In 2011, the latest year for which Perlmutter had data upon the writing of his book, fully 80 percent of antibiotic sales in the United States went to livestock, not people. But if you’re a person who eats factory-farmed meat, then you too are ingesting these antibiotics as well as all of the other toxins and genetically modified substances that these animals come into contact with during their lifetimes. You’re also contributing to a major pollution problem by supporting an industry that concentrates animal waste in disgusting proportions rather than allowing it to scatter across acres and acres of land and act as a natural fertilizer as animals roam, which is what nature intended (for an insightful and humorous look at how poop can and should be used, pick up a copy of Holy Shit: Managing Manure to Save Mankind, by Gene Logsdon).

Not all grass-fed and organic operations are necessarily sustainable, either, but they are leaps and bounds better than CAFOs (by the way, the “organic” label can be trusted if you see the USDA Certified Organic seal on the package–but if you don’t, be wary). Your best bet for high-quality meat is to buy it from a local or regional farmer or rancher, even if they aren’t certified organic (just make sure they don’t use hormones or antibiotics). Farmers’ markets and butcher shops are great places to find quality meats because they are places where you can ask questions and get answers about where your meat really comes from (you can also try asking the manager at your local grocery store, but s/he may not have all of the answers). Not sure where to find a farmers’ market or butcher shop in your area? Check out the website Eat Local Grown or contact a nearby Weston A. Price Foundation chapter. You will pay more for quality meat at the checkout but what you’ll save in healthcare costs down the road will surely make your free-range and grass-fed sources more economical in the long run.

If you have the space for a chest freezer, you can make free-range and grass-fed meats more affordable by purchasing them in bulk. Many farmers, ranchers, and butchers will sell a “quarter beef” or “half beef,” which means you’ll get a quarter or half of the meat from an entire steer (or pig), which can be processed to your liking. If you purchase a whole chicken rather than the individual parts (such as boneless, skinless breasts and thighs), you will also make buying better meat more affordable. See my post on slow-cooker chicken and broth for an easy and delicious way to prepare whole chickens.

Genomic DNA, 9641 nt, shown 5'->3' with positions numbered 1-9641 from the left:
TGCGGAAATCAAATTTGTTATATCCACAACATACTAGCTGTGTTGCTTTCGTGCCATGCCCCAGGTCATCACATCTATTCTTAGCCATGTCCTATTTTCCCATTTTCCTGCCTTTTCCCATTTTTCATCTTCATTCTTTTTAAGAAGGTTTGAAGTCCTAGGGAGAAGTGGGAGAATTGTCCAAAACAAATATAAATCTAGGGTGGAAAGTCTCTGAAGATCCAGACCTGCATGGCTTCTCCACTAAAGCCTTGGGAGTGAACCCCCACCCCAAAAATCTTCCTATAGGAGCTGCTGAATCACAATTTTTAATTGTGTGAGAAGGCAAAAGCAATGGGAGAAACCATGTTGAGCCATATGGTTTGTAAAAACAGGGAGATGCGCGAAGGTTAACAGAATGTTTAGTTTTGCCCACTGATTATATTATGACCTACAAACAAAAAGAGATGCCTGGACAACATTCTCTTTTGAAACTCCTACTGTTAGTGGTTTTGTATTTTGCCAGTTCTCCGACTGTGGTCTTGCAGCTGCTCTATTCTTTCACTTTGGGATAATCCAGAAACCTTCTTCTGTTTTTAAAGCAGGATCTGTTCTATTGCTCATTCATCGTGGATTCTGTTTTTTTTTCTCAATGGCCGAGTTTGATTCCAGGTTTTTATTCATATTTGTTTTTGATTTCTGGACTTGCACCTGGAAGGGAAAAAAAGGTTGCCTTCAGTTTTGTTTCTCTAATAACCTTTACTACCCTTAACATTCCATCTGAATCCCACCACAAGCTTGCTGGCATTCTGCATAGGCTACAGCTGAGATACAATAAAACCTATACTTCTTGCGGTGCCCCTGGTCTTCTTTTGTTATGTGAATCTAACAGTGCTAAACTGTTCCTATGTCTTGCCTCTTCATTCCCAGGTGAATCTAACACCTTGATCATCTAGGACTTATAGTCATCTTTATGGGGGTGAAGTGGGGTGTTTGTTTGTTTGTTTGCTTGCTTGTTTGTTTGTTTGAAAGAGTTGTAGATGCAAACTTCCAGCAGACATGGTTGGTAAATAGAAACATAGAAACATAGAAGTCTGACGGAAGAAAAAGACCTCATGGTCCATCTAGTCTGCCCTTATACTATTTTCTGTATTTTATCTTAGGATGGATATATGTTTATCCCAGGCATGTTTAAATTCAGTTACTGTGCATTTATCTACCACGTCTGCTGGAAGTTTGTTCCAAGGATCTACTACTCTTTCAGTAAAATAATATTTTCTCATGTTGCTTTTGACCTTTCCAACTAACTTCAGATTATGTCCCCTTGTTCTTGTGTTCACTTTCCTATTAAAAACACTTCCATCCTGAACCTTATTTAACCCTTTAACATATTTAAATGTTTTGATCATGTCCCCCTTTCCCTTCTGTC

As for eggs, if you can’t get to a farmers’ market and don’t have neighbors or friends with chickens, your best bet is to purchase eggs fed an omega-3 rich diet (this typically means that flaxseed is mixed in with the standard corn and soy fed to CAFO birds). It isn’t ideal but it’s better than buying eggs from birds fed strictly corn and soy. You might also consider getting a few backyard chickens of your own if your town or city allows it (many do). You can also ask your local grocer or health food store if they’d consider sourcing eggs from nearby farmers; our food co-op buys eggs from anyone who has chickens of their own and more eggs than they can eat and then sells them to their customers.

It is becoming increasingly clear to researchers and to anyone who pays attention to the news and its reports of ever-rising morbidity rates from diet-related diseases that what we eat matters–and that what we eat eats matters, too. Don’t be lulled by cheaper prices into buying meat and eggs that are bad for your health and bad for the environment. If you need to cut costs somewhere, cut out organic fruits and veggies and buy organic meat and eggs instead. According to Dr. Mercola,

Animal products, like meat, butter, milk, and eggs, are the most important to buy organic, since animal products tend to bioaccumulate toxins from their pesticide-laced feed, concentrating them to far higher concentrations than are typically present in vegetables.

So make room in your budget for healthier meats and eggs and make the proportions smaller if necessary so that you can afford to do so. You’ll be doing a wonderful favor for yourself, your family, and the planet.

Slow-Cooker Chicken and Broth

Slow-cooker chicken broth

If ever there was a busy mom’s meal, this is it! I am forever indebted to my friend Talitha for turning me on to the fact that whole chickens can be cooked in a crock pot rather than the oven because it makes at least one meal each week a cinch.